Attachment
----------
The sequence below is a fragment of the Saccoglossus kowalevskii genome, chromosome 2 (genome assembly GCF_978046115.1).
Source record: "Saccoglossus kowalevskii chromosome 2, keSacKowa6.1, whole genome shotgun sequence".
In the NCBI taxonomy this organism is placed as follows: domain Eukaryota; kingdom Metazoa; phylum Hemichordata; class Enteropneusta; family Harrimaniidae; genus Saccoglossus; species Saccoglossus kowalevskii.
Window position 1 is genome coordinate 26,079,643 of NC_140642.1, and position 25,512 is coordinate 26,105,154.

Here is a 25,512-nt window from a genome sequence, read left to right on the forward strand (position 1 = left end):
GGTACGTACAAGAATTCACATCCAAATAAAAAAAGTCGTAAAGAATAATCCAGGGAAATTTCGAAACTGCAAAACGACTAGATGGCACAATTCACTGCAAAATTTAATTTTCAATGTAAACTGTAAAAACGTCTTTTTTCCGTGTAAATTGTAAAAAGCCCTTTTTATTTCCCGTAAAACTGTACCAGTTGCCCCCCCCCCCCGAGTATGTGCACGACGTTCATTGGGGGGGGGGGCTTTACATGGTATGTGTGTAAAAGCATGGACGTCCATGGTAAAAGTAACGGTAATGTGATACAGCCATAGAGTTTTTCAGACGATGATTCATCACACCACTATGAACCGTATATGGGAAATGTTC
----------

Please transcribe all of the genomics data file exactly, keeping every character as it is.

The sequence below is a fragment of the Saccoglossus kowalevskii genome, chromosome 2 (genome assembly GCF_978046115.1).
Source record: "Saccoglossus kowalevskii chromosome 2, keSacKowa6.1, whole genome shotgun sequence".
In the NCBI taxonomy this organism is placed as follows: domain Eukaryota; kingdom Metazoa; phylum Hemichordata; class Enteropneusta; family Harrimaniidae; genus Saccoglossus; species Saccoglossus kowalevskii.
Window position 1 is genome coordinate 26,079,643 of NC_140642.1, and position 25,512 is coordinate 26,105,154.

Here is a 25,512-nt window from a genome sequence, read left to right on the forward strand (position 1 = left end):
GGTACGTACAAGAATTCACATCCAAATAAAAAAAGTCGTAAAGAATAATCCAGGGAAATTTCGAAACTGCAAAACGACTAGATGGCACAATTCACTGCAAAATTTAATTTTCAATGTAAACTGTAAAAACGTCTTTTTTCCGTGTAAATTGTAAAAAGCCCTTTTTATTTCCCGTAAAACTGTACCAGTTGCCCCCCCCCCCCGAGTATGTGCACGACGTTCATTGGGGGGGGGGGCTTTACATGGTATGTGTGTAAAAGCATGGACGTCCATGGTAAAAGTAACGGTAATGTGATACAGCCATAGAGTTTTTCAGACGATGATTCATCACACCACTATGAACCGTATATGGGAAATGTTC